Friday, February 19, 2010

Of Harried Housewives and Holy Men

I do believe that all the mystic-speak, that is to say the language of the mystics can have the undesirable effect of distancing the experience of knowing God, can make it seem as though the possibility of knowing God becomes less and less likely and so we don’t even bother to look. The possibility of exercising, never mind that, the possibility of even having a hope of discovering our own sixth sense, our own intuitive knowledge of God becomes so foreign due to the obscurity of the mystical language that it remains something to be dismissed, laughed off, forced off our internal radar as potentially viable.

Why would I bother to look for a God that in the telling of others is so inconceivable to me as something I can attain to? If indeed He is so close why would I not have the slightest idea where to find Him? Why would I have no sense of the possibility that I could reach Him if I tried?

Must I be a twelfth century monk, friar, cloistered nun, theologian, saint? Must I wear a brown frock tied with a rope, must I shave my head or cut my hair using my cereal bowl as a guide in order that I can know God? What if my life includes grocery shopping and toilet cleaning in twenty-first century America? Am I destined never to know first-hand the love of God because of the luck of my draw in life?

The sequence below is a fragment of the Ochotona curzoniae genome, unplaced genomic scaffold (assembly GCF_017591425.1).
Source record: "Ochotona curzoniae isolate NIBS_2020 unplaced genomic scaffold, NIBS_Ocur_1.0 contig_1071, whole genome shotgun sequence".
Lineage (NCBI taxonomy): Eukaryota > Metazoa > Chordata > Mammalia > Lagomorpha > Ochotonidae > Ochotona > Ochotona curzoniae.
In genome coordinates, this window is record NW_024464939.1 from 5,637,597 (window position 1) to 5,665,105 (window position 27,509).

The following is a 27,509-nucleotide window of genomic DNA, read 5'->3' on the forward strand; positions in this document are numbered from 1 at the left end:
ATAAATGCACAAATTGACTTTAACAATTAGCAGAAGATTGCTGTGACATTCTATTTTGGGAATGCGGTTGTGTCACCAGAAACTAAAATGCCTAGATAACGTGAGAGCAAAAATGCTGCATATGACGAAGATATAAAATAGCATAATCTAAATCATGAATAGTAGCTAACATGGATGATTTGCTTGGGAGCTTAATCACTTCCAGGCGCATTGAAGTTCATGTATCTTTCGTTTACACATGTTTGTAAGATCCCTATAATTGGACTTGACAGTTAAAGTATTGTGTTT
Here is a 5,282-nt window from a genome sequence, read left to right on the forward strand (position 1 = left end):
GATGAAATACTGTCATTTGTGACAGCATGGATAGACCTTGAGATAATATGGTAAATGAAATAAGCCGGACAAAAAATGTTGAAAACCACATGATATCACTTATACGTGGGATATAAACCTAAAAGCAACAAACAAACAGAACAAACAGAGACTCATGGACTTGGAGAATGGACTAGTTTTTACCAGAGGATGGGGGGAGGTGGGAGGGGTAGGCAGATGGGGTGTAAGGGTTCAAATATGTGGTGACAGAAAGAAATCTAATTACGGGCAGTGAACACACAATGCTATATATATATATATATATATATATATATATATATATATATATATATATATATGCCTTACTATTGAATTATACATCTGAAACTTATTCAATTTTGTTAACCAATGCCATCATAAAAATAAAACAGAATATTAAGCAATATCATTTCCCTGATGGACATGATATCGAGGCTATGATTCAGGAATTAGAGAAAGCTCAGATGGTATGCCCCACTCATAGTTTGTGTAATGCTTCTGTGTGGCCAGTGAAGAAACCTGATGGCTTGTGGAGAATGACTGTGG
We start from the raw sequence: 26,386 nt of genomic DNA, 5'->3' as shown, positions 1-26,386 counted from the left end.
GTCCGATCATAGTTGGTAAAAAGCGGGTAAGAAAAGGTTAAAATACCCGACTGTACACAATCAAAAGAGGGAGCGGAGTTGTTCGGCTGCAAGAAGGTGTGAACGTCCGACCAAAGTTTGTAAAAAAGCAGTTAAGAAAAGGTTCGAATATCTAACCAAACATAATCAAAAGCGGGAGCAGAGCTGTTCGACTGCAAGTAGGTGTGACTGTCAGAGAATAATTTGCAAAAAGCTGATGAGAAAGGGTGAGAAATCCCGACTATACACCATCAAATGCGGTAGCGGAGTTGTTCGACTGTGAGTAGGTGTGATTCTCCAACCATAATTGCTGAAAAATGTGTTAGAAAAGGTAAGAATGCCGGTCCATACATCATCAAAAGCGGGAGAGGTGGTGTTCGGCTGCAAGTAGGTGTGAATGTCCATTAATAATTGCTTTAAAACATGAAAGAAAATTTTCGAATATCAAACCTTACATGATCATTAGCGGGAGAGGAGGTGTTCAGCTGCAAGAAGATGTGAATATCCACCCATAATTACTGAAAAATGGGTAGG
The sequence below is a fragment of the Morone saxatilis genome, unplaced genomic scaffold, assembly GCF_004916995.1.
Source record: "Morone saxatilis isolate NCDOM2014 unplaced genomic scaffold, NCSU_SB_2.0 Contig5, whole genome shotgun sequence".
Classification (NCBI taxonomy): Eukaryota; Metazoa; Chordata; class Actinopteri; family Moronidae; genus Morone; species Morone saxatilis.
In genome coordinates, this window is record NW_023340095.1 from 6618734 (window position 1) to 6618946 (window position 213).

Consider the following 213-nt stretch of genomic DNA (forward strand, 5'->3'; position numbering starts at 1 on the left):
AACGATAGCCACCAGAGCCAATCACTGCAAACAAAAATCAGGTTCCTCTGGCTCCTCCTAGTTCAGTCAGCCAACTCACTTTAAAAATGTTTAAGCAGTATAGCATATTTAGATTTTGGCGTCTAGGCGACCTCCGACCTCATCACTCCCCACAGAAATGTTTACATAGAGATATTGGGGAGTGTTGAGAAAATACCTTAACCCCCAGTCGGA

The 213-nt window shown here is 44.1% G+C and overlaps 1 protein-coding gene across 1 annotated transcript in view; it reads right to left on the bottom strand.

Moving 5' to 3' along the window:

It is unfortunate, crossing over into blatant tragedy that the mystical life is presented in such obscure terms and of people who are presented to us as remote and above and beyond anything we could ever know because we go to work in an office and coach youth sports on the weekend.

This presentation makes it so easy to deny for twenty-first century western society the possibility of a life fuller than we could have ever imagined, of a realization of our potential beyond what we could have ever thought possible for ourselves (assuming the spiritual books are to be believed that is).

I gotta run. The phone’s ringing, the Fed Ex guy is knocking at the door, the school bus is waiting and rush hour traffic is a bitch.


  1. jss--
    Not only is it possible for ordinary moderns to directly experience the Sacred, I believe it happens more often than we realize. You are right in pointing out that the mystics (and especially those who build religions out of other people's mystical experiences) make it sound like intimate contact with Presence requires arduous effort and grave sacrifice. In fact, there are simple, concrete steps we can take to open up enough for divine grace to transform us. Alcoholics Anonymous is one uncomplicated program that successfully primes people for spiritual awakening, but there are probably others. I have been giving a lot of thought to this as my own state of awareness fluctuates, and I find ways to return to that enlightened space where life makes sense, and love feels abundant. The world needs a new program with some--but not all-- of AA's features, aimed at people without addictions (and especially those with depression). I’m convinced such a program could work, if it existed and people tried it. Grace is closer than we are led to believe. And once one finds the Center, life changes dramatically.

  2. Hi Will,
    I should would like to believe that grace is closer than we believe. I'd hate to have to get one of those bowl haircuts and I look terrible in brown. It's the only color I refuse to wear.

    The chasm seems so wide at time I often find myself wondering how we're ever supposed to know it's out there (or in here), and how are we ever supposed to believe it can be true for us.